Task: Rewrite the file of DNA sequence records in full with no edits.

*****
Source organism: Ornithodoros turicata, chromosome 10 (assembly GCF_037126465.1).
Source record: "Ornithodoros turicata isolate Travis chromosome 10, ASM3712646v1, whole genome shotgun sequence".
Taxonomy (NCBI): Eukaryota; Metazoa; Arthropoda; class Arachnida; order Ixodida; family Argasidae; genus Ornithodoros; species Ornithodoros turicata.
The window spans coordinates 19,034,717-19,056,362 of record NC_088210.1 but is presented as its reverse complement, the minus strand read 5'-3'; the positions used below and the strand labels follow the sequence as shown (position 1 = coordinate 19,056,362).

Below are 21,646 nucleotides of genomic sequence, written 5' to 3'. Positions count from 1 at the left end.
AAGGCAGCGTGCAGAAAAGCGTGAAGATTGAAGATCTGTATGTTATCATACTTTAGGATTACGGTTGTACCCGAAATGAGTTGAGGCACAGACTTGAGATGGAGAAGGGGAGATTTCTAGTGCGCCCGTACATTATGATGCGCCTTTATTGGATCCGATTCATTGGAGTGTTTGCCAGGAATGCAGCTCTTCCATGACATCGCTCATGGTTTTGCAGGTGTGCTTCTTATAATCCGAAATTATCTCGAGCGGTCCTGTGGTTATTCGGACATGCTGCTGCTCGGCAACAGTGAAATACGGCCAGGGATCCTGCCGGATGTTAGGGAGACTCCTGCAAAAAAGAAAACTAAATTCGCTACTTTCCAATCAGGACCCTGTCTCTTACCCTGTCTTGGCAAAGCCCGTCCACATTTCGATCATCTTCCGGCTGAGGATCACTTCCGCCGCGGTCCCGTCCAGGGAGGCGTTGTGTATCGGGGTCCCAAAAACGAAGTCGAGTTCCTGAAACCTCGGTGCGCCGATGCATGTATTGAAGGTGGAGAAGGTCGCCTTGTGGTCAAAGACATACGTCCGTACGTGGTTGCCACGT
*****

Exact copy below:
Source organism: Ornithodoros turicata, chromosome 10 (assembly GCF_037126465.1).
Source record: "Ornithodoros turicata isolate Travis chromosome 10, ASM3712646v1, whole genome shotgun sequence".
Taxonomy (NCBI): Eukaryota; Metazoa; Arthropoda; class Arachnida; order Ixodida; family Argasidae; genus Ornithodoros; species Ornithodoros turicata.
The window spans coordinates 19,034,717-19,056,362 of record NC_088210.1 but is presented as its reverse complement, the minus strand read 5'-3'; the positions used below and the strand labels follow the sequence as shown (position 1 = coordinate 19,056,362).

Below are 21,646 nucleotides of genomic sequence, written 5' to 3'. Positions count from 1 at the left end.
AAGGCAGCGTGCAGAAAAGCGTGAAGATTGAAGATCTGTATGTTATCATACTTTAGGATTACGGTTGTACCCGAAATGAGTTGAGGCACAGACTTGAGATGGAGAAGGGGAGATTTCTAGTGCGCCCGTACATTATGATGCGCCTTTATTGGATCCGATTCATTGGAGTGTTTGCCAGGAATGCAGCTCTTCCATGACATCGCTCATGGTTTTGCAGGTGTGCTTCTTATAATCCGAAATTATCTCGAGCGGTCCTGTGGTTATTCGGACATGCTGCTGCTCGGCAACAGTGAAATACGGCCAGGGATCCTGCCGGATGTTAGGGAGACTCCTGCAAAAAAGAAAACTAAATTCGCTACTTTCCAATCAGGACCCTGTCTCTTACCCTGTCTTGGCAAAGCCCGTCCACATTTCGATCATCTTCCGGCTGAGGATCACTTCCGCCGCGGTCCCGTCCAGGGAGGCGTTGTGTATCGGGGTCCCAAAAACGAAGTCGAGTTCCTGAAACCTCGGTGCGCCGATGCATGTATTGAAGGTGGAGAAGGTCGCCTTGTGGTCAAAGACATACGTCCGTACGTGGTTGCCACGT